Can my mood change with the seasons?
mood and seasons
by Jamal Ross
There are a variety of situations and circumstances that can affect one’s mood. One factor that can impact someone’s mood is the weather or seasonal changes. It is possible to feel depressed during the summer or winter months. When changes in the seasons affect someone’s mood, this is called seasonal affective disorder. There are several types of season affective disorders. Let’s find out more about seasonal affective disorders and how it is treated.
The most common type of seasonal affective disorder is winter depression. Winter depression tends to begin in the fall or early winter. Typically, those with winter depression tend to sleep more, eat more and gain weight. (1) As imagined, this can have an effect on heart health as well. Symptoms of winter depression can be mild, but in severe cases, winter depression can include destressing symptoms resembling major depressive disorder and impair daily function. Usually with the end of the winter season, symptoms are improved. It is also possible to have seasonal affective disorder with bipolar type symptoms during the winter or summer months. We will discuss major depressive and bipolar disorder later.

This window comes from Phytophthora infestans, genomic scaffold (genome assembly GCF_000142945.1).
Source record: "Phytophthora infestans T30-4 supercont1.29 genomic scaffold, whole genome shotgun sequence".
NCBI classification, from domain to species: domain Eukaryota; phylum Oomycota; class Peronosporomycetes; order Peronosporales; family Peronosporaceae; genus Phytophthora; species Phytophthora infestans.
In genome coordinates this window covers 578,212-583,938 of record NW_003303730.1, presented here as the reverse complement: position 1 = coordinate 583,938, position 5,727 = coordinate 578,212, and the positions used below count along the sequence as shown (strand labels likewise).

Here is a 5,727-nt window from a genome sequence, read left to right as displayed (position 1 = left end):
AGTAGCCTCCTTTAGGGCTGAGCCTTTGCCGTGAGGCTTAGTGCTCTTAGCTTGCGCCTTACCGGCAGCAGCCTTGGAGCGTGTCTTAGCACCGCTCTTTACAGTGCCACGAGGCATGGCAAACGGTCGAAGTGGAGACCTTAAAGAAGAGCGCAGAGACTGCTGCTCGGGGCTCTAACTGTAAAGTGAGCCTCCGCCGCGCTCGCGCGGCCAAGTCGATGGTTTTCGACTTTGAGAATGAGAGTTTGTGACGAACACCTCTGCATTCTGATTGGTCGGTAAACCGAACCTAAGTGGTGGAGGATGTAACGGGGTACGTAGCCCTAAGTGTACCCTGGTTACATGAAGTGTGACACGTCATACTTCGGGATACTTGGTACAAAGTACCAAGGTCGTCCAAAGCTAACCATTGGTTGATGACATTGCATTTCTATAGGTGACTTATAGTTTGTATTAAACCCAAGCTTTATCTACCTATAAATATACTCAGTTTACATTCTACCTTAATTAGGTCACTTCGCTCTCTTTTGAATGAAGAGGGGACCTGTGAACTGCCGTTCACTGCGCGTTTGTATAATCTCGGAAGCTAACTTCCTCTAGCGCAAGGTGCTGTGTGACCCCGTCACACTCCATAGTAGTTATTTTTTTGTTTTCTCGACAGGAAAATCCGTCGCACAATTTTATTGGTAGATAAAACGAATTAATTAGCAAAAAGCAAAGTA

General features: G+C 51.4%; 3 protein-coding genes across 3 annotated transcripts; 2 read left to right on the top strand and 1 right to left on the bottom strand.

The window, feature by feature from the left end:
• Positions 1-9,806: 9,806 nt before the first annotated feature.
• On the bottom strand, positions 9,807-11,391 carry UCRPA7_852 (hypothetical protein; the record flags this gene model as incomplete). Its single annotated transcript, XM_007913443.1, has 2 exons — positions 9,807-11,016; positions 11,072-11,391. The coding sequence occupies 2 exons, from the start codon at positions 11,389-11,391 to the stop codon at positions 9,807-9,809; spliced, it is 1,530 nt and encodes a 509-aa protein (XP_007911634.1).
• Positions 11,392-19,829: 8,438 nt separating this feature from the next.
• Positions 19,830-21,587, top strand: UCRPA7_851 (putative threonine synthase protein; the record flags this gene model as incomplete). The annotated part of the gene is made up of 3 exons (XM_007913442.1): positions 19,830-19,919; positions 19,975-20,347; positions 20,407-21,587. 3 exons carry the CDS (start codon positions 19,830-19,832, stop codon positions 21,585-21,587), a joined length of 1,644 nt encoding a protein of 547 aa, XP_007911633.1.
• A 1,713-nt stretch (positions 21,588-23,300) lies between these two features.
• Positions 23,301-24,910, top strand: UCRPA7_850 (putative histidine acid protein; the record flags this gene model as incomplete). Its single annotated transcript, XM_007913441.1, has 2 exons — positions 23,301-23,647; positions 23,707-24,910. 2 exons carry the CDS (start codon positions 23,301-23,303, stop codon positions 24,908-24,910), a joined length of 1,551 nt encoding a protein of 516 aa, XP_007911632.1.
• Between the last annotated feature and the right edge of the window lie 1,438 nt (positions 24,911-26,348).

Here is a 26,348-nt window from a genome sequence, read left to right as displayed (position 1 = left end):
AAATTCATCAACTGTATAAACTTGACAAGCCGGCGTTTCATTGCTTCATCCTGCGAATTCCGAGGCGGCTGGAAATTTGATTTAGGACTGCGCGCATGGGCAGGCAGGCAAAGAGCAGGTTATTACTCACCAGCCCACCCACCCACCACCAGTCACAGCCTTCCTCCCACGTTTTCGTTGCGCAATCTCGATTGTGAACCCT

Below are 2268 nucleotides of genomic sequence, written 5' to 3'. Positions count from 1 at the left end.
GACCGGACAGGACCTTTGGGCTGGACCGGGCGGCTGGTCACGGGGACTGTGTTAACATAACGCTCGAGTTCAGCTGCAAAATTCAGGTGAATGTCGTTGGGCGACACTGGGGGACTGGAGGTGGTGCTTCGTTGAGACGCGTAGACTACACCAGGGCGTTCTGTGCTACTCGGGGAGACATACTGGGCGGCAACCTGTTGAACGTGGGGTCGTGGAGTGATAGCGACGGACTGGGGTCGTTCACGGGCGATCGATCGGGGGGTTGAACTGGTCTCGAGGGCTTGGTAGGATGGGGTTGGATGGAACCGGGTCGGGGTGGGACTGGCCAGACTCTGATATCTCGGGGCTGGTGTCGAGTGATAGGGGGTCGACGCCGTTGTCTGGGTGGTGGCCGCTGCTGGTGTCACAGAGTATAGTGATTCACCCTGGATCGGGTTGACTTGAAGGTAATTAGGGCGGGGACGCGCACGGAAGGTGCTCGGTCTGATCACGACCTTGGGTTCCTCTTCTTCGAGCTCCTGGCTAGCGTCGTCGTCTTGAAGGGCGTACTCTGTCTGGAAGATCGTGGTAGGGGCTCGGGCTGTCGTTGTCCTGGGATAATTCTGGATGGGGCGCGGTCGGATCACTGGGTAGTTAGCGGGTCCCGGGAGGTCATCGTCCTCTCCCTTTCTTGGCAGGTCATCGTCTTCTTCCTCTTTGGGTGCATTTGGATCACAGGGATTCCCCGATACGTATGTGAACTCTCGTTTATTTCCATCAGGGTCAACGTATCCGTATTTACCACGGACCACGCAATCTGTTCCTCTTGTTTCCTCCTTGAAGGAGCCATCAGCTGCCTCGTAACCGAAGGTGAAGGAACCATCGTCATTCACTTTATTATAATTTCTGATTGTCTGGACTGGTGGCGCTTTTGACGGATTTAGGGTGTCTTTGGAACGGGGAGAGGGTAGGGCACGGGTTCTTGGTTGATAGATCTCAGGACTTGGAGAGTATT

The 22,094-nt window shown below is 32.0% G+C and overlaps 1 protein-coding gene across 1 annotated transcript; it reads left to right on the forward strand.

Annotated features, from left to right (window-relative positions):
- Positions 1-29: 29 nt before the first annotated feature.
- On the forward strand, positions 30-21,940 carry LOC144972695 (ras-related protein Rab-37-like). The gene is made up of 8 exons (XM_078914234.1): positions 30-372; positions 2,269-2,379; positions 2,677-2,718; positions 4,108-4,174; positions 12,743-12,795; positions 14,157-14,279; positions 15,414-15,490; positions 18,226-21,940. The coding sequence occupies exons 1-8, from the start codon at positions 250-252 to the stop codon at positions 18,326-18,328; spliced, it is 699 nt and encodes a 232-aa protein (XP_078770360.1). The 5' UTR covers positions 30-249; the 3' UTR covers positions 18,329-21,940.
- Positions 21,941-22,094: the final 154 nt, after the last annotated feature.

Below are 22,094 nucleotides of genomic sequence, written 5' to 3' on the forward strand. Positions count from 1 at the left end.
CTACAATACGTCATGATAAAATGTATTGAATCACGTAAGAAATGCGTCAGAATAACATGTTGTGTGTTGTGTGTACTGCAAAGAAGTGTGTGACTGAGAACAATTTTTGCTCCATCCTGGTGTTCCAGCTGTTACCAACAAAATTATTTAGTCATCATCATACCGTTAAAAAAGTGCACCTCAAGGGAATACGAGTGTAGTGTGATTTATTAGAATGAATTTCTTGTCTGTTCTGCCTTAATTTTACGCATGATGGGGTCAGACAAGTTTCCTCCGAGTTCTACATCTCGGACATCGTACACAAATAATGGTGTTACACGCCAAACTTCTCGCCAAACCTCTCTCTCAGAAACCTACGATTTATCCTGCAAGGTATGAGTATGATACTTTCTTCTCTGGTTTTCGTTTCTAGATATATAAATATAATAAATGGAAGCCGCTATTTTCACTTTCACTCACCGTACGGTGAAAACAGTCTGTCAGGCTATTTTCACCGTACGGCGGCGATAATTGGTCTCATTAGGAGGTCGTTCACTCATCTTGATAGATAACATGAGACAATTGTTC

For those with mild or moderate symptoms of winter depression, light therapy alone can help improve symptoms. Light therapy involves using a bright light source daily during a certain time of day at a certain position and distance. A 10,000 lux light box with fluorescent bulbs are recommended. Remember, incandescent light can injury the cornea and retina. The light box should be positioned facing downward. Someone should sit in front of the box at about 40-80cm, or 16-31 in, away. Bright light therapy be started early in the morning and used for approximately 30 minutes a day. It is important to be consistent with light therapy and use the light box each day. The light should be seen in the periphery. Avoid staring at the light. If this does not work, increasing bright light therapy to 45 minutes a day and adding evening bright light time can be helpful. If depressive symptoms are severe, speak with your doctor. Medications may be needed in severe cases of severe winter or summer depression. (1)
Other interventions can also help with feelings of depression during the summer and winter months, including improving sleep hygiene, or sleep patterns. It is also important to take daily walks outside, even on cloudy days. Aerobic exercise is also important. If you are taking part in light therapy during the early morning hours, take this time to begin a devotional life with God. Not only will the light therapy work, reading God’s word, knowing His promise and becoming closer to Him is impactful. Remember, Jesus said, “I am the light of the world. He who follows Me shall not walk in darkness, but have the light of life.” Irrespective of your feelings, emotions or life circumstance; we have a true light in Jesus that can take away depression, regardless the seasons of life, but you have to accept Him.
1. Avery D. Seasonal Affective Disorder: Treatment. In: UpToDate, Solomon D. (Eds), UpToDate, Waltham, MA (Assessed June 3, 2022)